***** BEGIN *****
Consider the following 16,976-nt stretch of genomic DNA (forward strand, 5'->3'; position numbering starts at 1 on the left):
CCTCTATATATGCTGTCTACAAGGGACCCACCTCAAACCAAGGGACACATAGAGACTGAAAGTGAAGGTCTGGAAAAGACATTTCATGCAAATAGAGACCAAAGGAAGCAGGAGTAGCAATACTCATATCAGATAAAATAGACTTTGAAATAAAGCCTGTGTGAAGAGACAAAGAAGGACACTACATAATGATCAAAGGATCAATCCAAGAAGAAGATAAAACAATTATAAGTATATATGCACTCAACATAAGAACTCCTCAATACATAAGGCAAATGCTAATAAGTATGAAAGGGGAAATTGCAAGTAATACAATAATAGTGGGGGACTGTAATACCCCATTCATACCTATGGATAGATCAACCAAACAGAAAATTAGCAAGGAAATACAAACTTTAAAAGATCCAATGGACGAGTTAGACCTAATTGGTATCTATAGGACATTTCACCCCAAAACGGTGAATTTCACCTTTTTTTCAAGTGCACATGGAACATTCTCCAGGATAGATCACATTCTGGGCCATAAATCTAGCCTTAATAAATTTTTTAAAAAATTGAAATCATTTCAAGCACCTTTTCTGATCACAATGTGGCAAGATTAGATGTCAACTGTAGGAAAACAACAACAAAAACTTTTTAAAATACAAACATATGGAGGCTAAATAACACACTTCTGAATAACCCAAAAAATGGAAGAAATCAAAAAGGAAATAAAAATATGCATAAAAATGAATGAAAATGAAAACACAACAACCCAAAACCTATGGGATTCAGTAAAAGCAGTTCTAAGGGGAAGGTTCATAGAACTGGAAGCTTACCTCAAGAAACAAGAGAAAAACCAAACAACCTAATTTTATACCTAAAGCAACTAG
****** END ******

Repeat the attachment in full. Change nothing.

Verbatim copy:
Consider the following 16,976-nt stretch of genomic DNA (forward strand, 5'->3'; position numbering starts at 1 on the left):
CCTCTATATATGCTGTCTACAAGGGACCCACCTCAAACCAAGGGACACATAGAGACTGAAAGTGAAGGTCTGGAAAAGACATTTCATGCAAATAGAGACCAAAGGAAGCAGGAGTAGCAATACTCATATCAGATAAAATAGACTTTGAAATAAAGCCTGTGTGAAGAGACAAAGAAGGACACTACATAATGATCAAAGGATCAATCCAAGAAGAAGATAAAACAATTATAAGTATATATGCACTCAACATAAGAACTCCTCAATACATAAGGCAAATGCTAATAAGTATGAAAGGGGAAATTGCAAGTAATACAATAATAGTGGGGGACTGTAATACCCCATTCATACCTATGGATAGATCAACCAAACAGAAAATTAGCAAGGAAATACAAACTTTAAAAGATCCAATGGACGAGTTAGACCTAATTGGTATCTATAGGACATTTCACCCCAAAACGGTGAATTTCACCTTTTTTTCAAGTGCACATGGAACATTCTCCAGGATAGATCACATTCTGGGCCATAAATCTAGCCTTAATAAATTTTTTAAAAAATTGAAATCATTTCAAGCACCTTTTCTGATCACAATGTGGCAAGATTAGATGTCAACTGTAGGAAAACAACAACAAAAACTTTTTAAAATACAAACATATGGAGGCTAAATAACACACTTCTGAATAACCCAAAAAATGGAAGAAATCAAAAAGGAAATAAAAATATGCATAAAAATGAATGAAAATGAAAACACAACAACCCAAAACCTATGGGATTCAGTAAAAGCAGTTCTAAGGGGAAGGTTCATAGAACTGGAAGCTTACCTCAAGAAACAAGAGAAAAACCAAACAACCTAATTTTATACCTAAAGCAACTAG